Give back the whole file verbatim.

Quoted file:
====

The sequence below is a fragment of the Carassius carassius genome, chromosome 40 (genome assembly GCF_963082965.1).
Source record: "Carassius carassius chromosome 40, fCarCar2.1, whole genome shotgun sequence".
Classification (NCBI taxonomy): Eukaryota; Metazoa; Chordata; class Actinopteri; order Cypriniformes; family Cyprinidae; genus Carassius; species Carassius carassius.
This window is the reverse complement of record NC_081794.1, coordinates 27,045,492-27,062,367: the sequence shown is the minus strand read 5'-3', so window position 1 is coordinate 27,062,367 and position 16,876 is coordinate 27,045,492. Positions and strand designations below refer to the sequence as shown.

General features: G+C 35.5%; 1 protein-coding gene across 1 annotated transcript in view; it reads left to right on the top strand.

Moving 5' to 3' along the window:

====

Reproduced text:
The sequence below is a fragment of the Carassius carassius genome, chromosome 40 (genome assembly GCF_963082965.1).
Source record: "Carassius carassius chromosome 40, fCarCar2.1, whole genome shotgun sequence".
Classification (NCBI taxonomy): Eukaryota; Metazoa; Chordata; class Actinopteri; order Cypriniformes; family Cyprinidae; genus Carassius; species Carassius carassius.
This window is the reverse complement of record NC_081794.1, coordinates 27,045,492-27,062,367: the sequence shown is the minus strand read 5'-3', so window position 1 is coordinate 27,062,367 and position 16,876 is coordinate 27,045,492. Positions and strand designations below refer to the sequence as shown.

General features: G+C 35.5%; 1 protein-coding gene across 1 annotated transcript in view; it reads left to right on the top strand.

Moving 5' to 3' along the window: